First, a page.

We’re Not Done Yet

Here at Messiah College, the first day of finals starts on May 9th. That leaves our class with only about 2 weeks to finish our City Beautiful project. Although the depletion of time has caught us all a little off guard, we certainly are proud of what we've done. Besides the City Social project, which we … Continue reading We’re Not Done Yet

Losing the Training Wheels

Growing up in the digital age, my generation has been incredibly spoiled by our computers. After spending some time in the Pennsylvania State and Dauphin County Historical Society archives, I feel as though I have been researching with training wheels all of my life, and while the safety of training wheels is comfortable, researching without … Continue reading Losing the Training Wheels

Deciphering Census Records

As part of the new Digital History course offered through the History Department at Messiah College, we recently devoted time to transcribe names of Harrisburg citizens from the 1900 census records.  My fellow classmates have discussed earlier just how tedious and hard it is to transcribe these census records.  After spending countless hours transcribing and … Continue reading Deciphering Census Records

The Eighth Ward and the City Beautiful Movement

We have recently wrapped up our work digitizing the 1900 census for Harrisburg and are focusing on creating our Omeka exhibits. However, while we were still digitizing the census it was easy to notice a few connections to the City Beautiful Movement, and therefore to our Omeka exhibits. For example, some students have encountered the … Continue reading The Eighth Ward and the City Beautiful Movement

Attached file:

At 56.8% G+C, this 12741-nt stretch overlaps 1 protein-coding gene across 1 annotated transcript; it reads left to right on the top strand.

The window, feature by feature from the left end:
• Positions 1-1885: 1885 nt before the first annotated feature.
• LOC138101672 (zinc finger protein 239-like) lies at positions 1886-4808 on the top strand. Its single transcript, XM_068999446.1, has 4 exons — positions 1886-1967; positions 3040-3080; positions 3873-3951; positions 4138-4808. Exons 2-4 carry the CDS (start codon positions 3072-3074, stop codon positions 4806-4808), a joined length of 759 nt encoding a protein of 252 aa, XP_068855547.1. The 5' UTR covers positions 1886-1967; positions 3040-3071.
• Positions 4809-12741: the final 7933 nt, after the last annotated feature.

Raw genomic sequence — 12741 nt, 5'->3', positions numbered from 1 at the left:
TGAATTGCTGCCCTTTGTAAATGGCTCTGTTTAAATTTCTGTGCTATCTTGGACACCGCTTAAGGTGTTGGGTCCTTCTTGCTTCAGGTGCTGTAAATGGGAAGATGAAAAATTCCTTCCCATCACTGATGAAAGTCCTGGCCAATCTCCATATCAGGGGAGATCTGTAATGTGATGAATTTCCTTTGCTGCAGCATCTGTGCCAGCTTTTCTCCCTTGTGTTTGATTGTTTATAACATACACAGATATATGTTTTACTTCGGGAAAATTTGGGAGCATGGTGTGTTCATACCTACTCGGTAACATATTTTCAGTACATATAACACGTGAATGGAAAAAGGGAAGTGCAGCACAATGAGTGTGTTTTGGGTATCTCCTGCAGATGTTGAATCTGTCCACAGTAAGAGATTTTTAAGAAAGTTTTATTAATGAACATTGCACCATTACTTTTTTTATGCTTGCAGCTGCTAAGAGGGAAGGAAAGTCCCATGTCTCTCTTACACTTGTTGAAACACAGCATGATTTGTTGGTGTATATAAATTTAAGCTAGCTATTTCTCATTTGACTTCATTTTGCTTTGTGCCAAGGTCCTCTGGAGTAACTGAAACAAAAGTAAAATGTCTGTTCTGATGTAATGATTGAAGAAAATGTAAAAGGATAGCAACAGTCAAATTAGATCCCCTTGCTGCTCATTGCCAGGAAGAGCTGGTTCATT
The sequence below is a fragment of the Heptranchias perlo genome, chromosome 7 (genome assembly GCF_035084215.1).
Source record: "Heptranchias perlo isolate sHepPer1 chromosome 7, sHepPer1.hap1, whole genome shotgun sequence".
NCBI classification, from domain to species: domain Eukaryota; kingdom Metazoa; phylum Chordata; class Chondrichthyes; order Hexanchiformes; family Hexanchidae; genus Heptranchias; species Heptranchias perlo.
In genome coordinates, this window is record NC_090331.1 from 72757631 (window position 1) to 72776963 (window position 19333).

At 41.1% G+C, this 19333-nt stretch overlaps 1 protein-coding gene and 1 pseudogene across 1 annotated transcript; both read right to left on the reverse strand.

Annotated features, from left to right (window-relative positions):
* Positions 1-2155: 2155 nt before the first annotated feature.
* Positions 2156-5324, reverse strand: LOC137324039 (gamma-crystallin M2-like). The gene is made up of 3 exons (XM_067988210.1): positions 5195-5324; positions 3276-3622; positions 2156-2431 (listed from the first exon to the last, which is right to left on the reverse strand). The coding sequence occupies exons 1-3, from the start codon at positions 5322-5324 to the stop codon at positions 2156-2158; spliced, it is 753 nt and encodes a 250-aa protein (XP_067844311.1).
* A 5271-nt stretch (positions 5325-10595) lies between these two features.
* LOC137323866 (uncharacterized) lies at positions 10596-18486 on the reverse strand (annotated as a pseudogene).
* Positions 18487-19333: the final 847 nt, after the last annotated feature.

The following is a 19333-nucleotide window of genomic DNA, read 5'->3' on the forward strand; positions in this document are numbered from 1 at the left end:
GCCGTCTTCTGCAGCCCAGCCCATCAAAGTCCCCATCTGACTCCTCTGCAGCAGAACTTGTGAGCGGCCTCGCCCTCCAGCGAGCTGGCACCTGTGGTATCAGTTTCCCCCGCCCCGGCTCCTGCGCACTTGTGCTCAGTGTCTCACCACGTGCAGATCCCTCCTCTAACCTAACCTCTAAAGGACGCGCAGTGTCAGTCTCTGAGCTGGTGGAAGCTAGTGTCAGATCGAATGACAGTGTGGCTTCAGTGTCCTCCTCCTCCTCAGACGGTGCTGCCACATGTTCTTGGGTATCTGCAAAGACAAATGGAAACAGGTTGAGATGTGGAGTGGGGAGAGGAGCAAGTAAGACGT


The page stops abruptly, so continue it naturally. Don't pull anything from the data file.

Digital Humanities, Information Fluency, and the Digital Harrisburg Project

Yesterday morning, the Dean of the School of Humanities and a small contingent from the history department made a presentation to administrators at our school, Messiah College, about Digital Humanities and new initiatives in Digital Harrisburg. It was exciting. Our dean, Peter Powers, gave an overview of new movements, activities, courses, and assignments afoot on … Continue reading Digital Humanities, Information Fluency, and the Digital Harrisburg Project

Mira Lloyd Dock and the Civic Club

According to their website, the Civic Club "is a service organization that supports and initiates community projects" and "build[s] a better and greater Harrisburg." The club was formed in the late 1800s as a way to increase good citizenship and social order. With an emphasis on improving and beautifying the city, the club played a … Continue reading Mira Lloyd Dock and the Civic Club

Digitizing Harrisburg circa 1901

In early January, students in Harrisburg University’s Applied Geographic Information Systems (GIS) class were notified of the course requirement for a semester long applied GIS project. This course builds on the freshman year Introduction to GIS class and encourages students to explore unique and practical ways to apply GIS technology. Students at this level in … Continue reading Digitizing Harrisburg circa 1901

City Digital: The View from 7,000 Feet

This morning, I gave students in my Digital History class a very brief overview of Geographic Information Systems. While Digital History students have been working on keying US census data, GIS students at Harrisburg University and Messiah College have been busy finding different ways to relate our data to digitized maps (see Step 4 of … Continue reading City Digital: The View from 7,000 Feet

Making Discoveries

With the work of our City Social projects finally finished, our focus now centers on our City Beautiful projects. This past week we spent a significant amount of time at the Dauphin County Historical Society (DCHS) and the Pennsylvania State Archives doing research on our respective topics. We have learned many things that are really interesting. Did … Continue reading Making Discoveries

Lessons from the Archives

One of my favorite parts of Messiah College’s Digital Harrisburg efforts has been the opportunity to explore local archives and delve headfirst into primary source research. As my fellow classmate Rachel pointed out in another Messiah College student-run blog, it truly is an unparalleled experience to have the original copy of a primary source sitting … Continue reading Lessons from the Archives